• Join over 1.2 million students every month
  • Accelerate your learning by 29%
  • Unlimited access from just £6.99 per month


Extracts from this document...


Marriage Marriage, the union of two people, is satirically presented by Evelyn Waugh in the novel 'A Handful of Dust' and by Edward Albee in the play 'Who's Afraid of Virginia Woolf?' Both authors adopt a chilling approach to demonstrate the endemic of negative attitudes and pressures of 1930's London and 1960's American society placed on to moral institutions such as marriage, with the central protagonists exposed under a powerful 'microscope' to reveal the detrimental effects of society. Albee illustrates the emotional strains inflicted on to individuals and couples aspiring to the American Dream and more importantly the result of failing a dream that is unreachable by the majority. In Albee's play, George and Martha are metaphysically exposed to the 'peeling away' of the illusion that surrounds their marriage to reveal the 'murky opaque depths' of reality. Waugh on the other hand shows the corrupt and barbaric upper class London society at the time of the Great Industrial Depression, evoking a story of Tony and his manipulative, 'cat like' wife Brenda's failing marriage, and that of the culture and civilisation Waugh so admired. Both Albee and Waugh employ the use of irony in their chosen settings. In 'Who's Afraid of Virginia Woolf?' as 'large, boisterous' Martha turns on the light the audience are subjected to an emotional battlefield. Set in a success driven university campus which is a microcosm of society, it is soon made clear it is not a place of learning, achievement and sophisticated culture, one of lust, deceptions and sadness, a place where 'musical beds is the faculty sport'. People like Martha are motivated by greed and self interest; this indicates the threat of America being New Carthage, destroyed not by another country but ...read more.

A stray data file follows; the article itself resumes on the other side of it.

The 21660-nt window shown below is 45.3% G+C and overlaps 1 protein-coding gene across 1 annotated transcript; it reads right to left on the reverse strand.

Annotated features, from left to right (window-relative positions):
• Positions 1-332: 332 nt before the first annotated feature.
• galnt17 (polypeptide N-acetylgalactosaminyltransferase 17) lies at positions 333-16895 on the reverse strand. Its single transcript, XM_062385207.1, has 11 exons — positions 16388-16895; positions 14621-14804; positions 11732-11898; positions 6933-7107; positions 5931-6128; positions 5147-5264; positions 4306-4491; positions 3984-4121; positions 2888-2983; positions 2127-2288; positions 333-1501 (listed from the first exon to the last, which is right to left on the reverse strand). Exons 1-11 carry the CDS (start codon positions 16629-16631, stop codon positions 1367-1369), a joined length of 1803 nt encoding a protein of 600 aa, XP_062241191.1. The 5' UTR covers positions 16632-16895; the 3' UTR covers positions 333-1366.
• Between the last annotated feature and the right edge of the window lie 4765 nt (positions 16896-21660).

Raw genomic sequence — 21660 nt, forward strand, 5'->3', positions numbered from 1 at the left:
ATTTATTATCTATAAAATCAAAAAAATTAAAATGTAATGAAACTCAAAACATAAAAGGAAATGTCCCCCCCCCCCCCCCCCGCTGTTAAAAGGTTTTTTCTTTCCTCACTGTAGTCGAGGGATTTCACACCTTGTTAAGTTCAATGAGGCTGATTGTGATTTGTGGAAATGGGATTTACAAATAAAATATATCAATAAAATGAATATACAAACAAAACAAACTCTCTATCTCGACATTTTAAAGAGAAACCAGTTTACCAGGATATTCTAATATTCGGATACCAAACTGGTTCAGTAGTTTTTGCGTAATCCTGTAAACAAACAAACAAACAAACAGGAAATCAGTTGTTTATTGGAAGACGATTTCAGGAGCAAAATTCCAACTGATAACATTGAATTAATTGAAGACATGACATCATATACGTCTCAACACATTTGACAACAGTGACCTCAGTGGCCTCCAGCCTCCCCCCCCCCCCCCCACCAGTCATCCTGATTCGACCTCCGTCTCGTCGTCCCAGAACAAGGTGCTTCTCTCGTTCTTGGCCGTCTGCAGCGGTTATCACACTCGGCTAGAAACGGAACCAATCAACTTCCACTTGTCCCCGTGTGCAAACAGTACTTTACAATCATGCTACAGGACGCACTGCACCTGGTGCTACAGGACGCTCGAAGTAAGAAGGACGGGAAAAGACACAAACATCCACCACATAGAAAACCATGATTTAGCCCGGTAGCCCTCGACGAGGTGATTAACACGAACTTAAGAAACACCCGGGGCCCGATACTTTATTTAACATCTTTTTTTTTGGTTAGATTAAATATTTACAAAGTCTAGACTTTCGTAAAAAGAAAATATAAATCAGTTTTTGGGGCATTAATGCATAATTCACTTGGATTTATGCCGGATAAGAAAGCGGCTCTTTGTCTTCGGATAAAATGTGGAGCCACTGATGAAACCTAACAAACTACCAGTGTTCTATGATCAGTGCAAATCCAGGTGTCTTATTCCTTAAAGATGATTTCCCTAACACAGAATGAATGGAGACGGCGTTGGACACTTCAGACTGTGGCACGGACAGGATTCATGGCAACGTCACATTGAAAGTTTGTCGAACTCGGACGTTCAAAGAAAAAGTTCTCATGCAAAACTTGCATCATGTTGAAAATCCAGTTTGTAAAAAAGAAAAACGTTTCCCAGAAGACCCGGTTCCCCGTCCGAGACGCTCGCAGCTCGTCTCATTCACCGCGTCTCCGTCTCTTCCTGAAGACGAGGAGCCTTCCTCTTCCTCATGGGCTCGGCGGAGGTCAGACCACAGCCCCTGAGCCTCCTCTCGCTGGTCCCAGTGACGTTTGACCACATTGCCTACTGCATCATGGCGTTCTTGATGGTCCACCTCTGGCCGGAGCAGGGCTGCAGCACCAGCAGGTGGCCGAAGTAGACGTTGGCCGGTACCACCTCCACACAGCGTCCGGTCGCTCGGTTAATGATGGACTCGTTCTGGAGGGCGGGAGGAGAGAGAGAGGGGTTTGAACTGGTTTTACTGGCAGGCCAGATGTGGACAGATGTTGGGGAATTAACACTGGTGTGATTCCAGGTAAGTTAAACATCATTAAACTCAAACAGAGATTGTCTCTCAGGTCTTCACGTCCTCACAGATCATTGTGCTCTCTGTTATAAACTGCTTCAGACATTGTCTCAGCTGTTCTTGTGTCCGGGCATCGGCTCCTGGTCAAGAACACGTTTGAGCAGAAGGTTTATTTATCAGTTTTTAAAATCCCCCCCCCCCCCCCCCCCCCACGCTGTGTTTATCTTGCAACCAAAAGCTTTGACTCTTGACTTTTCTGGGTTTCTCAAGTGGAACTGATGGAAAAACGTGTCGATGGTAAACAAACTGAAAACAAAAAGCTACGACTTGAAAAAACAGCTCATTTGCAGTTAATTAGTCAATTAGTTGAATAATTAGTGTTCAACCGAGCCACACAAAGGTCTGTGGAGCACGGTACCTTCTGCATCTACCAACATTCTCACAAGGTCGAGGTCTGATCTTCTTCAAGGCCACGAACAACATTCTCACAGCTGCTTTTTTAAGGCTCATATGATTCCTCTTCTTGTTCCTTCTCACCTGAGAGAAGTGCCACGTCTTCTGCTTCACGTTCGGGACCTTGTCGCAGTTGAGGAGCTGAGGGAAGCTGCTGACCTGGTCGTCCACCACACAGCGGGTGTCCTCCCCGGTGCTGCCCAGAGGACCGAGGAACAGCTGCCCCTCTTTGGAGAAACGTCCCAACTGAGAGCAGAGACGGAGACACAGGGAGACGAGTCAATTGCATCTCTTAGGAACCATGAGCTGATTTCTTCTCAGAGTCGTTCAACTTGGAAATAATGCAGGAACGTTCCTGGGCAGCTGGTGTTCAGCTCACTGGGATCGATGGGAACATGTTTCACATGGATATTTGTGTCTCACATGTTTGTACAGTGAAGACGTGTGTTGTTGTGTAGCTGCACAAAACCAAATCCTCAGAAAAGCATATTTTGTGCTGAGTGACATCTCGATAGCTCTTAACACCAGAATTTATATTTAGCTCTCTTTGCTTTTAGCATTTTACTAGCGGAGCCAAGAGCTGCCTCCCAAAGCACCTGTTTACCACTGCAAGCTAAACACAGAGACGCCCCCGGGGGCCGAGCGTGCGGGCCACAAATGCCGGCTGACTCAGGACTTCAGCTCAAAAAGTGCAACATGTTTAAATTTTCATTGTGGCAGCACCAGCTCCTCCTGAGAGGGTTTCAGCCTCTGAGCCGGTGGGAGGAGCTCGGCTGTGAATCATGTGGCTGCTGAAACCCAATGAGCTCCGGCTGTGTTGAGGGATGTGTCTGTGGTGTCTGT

Truth is shown through non verbal, theatrical devices 'throwing flowers' and the use of a toy gun, creating desperate humour through deep anxiety and expectations. Speech is used to gain power and control in order to deceive others. Ironically George comments 'Martha's a devil with language' showing she is manipulative with her acerbic speech and has dominance in the relationship, '(Martha) wears the pants in this marriage because someone has to.' This use of clich�s shows a loss of capacity to speak the truth, 'Your in a straight line....and it doesn't lead anywhere....except maybe the grave' underlined by the root of terror in the play, the notion of life being meaningless. The regressive language is symbolic of the Martha and George being trapped by their childhoods and therefore they acquire attacking roles in a childish manner. However in contrast the callous Martha uses beautiful language when talking about their child, 'And his eyes were green...green with...if u peered so deep in to them...so deep...bronze...bronze parentheses around the irises...such green eyes' showing that when sincerity and love exists the aggressive language stops. At the end the simple, basic language, stripped of all metaphors and clich�s reflects the simple, basic reality that George and Martha now face. In contrast to Albee's use of vibrant and destructive language, in 'A Handful of Dust' conventional, banal and ordinary language dominates. Similarly to George and Martha, Brenda and Tony are shown in scenes of childlike playfulness. The alphabet diet is cute and endearing, but has an underlying tension as they are confined by the constraints the diet creates. The emptiness of the emotionless, large dining room they dine in which 'even today mild elsewhere, it was bitterly cold in the dining hall' further shows a lack of warmth between characters. ...read more.